|Matthew Henry's Concise Commentary|
1:7-17 The prophet saw a dark, shady grove, hidden by hills. This represented the low, melancholy condition of the Jewish church. A man like a warrior sat on a red horse, in the midst of this shady myrtle-grove. Though the church was in a low condition, Christ was present in the midst, ready to appear for the relief of his people. Behind him were angels ready to be employed by him, some in acts of judgment, others of mercy, others in mixed events. Would we know something of the mysteries of the kingdom of heaven, we must apply, not to angels, for they are themselves learners, but to Christ himself. He is ready to teach those humbly desirous to learn the things of God. The nations near Judea enjoyed peace at that time, but the state of the Jews was unsettled, which gave rise to the pleading that followed; but mercy must only be hoped for through Christ. His intercession for his church prevails. The Lord answered the Angel, this Angel of the covenant, with promises of mercy and deliverance. All the good words and comfortable words of the gospel we receive from Jesus Christ, as he received them from the Father, in answer to the prayer of his blood; and his ministers are to preach them to all the world. The earth sat still, and was at rest. It is not uncommon for the enemies of God to be at rest in sin, while his people are enduring correction, harassed by temptation, disquieted by fears of wrath, or groaning under oppression and persecution. Here are predictions which had reference to the revival of the Jews after the captivity, but those events were shadows of what shall take place in the church, after the oppression of the New Testament Babylon is ended.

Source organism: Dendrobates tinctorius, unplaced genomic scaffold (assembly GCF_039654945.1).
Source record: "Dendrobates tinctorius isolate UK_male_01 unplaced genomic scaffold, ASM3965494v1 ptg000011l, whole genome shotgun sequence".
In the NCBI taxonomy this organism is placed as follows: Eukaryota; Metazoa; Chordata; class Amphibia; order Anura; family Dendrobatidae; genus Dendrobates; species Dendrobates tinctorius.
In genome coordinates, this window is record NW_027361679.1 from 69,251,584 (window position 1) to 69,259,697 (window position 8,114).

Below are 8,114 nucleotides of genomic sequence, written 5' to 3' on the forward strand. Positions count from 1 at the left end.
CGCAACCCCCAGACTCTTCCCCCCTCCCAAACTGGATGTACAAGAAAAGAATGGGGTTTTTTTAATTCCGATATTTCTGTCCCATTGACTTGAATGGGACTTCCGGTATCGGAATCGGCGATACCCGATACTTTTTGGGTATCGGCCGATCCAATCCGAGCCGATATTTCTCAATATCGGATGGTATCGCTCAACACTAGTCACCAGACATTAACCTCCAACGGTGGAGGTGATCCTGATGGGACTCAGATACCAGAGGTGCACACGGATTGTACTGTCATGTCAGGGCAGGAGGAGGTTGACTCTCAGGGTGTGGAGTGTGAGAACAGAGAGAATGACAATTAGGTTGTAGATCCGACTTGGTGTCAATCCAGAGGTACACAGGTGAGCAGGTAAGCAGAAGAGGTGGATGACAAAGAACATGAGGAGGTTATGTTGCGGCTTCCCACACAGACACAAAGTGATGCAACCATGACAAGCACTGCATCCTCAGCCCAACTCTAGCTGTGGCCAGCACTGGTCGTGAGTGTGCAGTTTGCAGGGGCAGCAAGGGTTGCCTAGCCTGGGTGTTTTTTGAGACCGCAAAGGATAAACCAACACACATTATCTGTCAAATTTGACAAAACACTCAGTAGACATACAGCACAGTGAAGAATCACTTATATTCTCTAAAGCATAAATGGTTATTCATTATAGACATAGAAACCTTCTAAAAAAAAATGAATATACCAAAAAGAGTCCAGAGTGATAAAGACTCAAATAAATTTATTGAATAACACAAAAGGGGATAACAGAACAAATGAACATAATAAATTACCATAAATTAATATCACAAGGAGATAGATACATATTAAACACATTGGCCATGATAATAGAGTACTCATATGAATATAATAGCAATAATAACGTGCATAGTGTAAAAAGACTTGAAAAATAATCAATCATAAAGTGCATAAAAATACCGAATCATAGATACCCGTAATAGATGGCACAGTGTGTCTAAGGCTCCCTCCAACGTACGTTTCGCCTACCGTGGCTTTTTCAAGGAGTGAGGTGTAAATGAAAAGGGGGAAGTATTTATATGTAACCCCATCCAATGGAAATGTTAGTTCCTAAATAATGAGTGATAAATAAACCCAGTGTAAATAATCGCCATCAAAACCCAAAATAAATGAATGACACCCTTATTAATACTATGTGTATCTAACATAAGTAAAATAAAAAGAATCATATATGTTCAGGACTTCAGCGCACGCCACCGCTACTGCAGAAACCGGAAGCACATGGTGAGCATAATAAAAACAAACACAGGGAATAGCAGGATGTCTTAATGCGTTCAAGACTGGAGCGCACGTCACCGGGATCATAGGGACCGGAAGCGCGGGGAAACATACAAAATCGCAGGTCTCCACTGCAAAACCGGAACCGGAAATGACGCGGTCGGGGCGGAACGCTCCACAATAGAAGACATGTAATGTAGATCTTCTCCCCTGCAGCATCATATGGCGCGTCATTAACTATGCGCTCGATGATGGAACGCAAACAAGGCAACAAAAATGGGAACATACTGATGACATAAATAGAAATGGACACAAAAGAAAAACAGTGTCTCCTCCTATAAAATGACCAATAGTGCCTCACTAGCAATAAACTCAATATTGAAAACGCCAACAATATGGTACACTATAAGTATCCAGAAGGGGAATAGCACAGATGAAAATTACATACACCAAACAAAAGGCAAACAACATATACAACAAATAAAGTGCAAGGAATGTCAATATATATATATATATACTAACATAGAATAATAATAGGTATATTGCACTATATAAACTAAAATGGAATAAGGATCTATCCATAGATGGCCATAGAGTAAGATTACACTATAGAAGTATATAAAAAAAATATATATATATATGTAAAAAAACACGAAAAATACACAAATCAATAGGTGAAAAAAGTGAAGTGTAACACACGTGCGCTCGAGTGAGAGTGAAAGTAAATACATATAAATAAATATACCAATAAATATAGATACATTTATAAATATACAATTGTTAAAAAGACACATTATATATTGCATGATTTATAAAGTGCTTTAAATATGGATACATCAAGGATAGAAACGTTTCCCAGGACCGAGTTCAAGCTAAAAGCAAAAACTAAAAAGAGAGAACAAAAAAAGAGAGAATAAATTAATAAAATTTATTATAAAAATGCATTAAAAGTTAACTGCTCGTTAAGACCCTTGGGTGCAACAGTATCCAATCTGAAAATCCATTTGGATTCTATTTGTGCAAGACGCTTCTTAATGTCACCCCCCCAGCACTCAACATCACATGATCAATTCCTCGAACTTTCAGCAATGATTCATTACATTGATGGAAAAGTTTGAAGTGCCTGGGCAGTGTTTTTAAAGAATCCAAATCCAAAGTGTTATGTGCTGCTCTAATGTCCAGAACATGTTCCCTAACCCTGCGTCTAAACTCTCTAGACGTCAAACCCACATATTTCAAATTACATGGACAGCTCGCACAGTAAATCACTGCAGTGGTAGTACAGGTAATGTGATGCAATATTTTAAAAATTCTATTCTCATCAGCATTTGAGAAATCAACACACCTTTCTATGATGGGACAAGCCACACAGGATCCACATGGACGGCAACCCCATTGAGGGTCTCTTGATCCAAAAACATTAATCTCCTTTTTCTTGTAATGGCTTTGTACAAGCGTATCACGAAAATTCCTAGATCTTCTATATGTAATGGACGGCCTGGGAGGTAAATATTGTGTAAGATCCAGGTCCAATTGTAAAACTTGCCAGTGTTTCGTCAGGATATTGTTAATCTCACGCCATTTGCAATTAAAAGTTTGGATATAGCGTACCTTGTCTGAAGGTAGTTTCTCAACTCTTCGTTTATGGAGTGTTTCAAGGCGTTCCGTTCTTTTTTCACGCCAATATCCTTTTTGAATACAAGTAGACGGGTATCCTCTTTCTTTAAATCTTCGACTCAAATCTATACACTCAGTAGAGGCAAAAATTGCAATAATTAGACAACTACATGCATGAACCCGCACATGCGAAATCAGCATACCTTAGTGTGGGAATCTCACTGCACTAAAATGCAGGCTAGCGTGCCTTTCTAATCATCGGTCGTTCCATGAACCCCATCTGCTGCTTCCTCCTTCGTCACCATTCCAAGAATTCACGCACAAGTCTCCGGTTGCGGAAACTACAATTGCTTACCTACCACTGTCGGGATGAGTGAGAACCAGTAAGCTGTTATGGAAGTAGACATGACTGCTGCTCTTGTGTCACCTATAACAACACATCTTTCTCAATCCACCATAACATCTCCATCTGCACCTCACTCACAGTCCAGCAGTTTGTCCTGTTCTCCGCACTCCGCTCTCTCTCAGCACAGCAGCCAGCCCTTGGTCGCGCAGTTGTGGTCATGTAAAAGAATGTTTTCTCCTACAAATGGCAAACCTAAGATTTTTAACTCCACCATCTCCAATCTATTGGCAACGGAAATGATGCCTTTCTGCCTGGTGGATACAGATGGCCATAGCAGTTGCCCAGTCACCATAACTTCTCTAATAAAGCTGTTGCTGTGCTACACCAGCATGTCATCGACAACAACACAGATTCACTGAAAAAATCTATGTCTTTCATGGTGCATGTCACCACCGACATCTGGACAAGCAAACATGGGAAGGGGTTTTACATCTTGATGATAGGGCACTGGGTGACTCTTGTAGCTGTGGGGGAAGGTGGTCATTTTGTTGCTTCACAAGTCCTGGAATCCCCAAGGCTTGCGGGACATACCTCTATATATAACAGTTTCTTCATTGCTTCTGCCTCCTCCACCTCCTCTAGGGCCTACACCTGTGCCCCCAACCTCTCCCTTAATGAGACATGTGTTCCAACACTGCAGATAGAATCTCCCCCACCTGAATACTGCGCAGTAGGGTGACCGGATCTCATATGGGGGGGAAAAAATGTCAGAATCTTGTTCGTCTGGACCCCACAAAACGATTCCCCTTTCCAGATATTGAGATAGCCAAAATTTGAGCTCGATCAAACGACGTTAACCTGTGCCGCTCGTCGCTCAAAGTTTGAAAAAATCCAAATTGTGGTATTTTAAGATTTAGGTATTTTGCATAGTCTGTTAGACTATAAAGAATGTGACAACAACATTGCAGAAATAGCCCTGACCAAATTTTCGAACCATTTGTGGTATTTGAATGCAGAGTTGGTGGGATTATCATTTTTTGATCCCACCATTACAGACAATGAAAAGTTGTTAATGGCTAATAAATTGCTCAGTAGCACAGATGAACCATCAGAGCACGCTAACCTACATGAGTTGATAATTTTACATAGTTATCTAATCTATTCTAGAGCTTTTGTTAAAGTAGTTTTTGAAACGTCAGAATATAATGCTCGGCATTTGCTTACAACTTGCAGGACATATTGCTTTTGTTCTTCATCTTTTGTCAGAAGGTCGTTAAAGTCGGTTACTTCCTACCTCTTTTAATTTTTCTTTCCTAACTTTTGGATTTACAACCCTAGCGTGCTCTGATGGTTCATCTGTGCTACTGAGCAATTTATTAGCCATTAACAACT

Verse 13. - The Lord answered. The Angel of Jehovah is thus ca]led as the representative of God, whether we regard him as the Logos or a created angel empowered by God (see note on ver. 11). This personage is often seemingly identified with Jehovah (comp. Zechariah 3:2; Genesis 18:1, 2, 13, 17, 22; Joshua 5:14, 15; Joshua 6:2). He gives the answer to the interpreting angel, which the latter is to convey to the prophet, which he, in turn, was to announce to the people. Good words, promising blessing and salvation (1 Kings 12:7); and these are comfortable words (Isaiah 57:18), a message calculated to bring comfort to the people's desponding hearts. What the message is is given in the following verses (14-17).
Gill's Exposition of the Entire Bible
And the Lord answered the angel that talked with me,.... See Zechariah 1:9 what was the effect of Christ's intercession for the people of the Jews, was communicated to a ministering angel, and by him to the Prophet Zechariah:
with good words, and comfortable words; such as would be for the good and comfort of God's people, as follows; see Isaiah 40:1.
Jamieson-Fausset-Brown Bible Commentary
13. the Lord—Jehovah, called "the angel of the Lord (Jehovah)" (Zec 1:12).
good words and comfortable words—literally, "words, consolations." The subject of these consolatory words is stated in Zec 1:14, &c.; the promise of full re-establishment, Jer 29:10, 11 (compare Isa 57:18; Ho 11:8).
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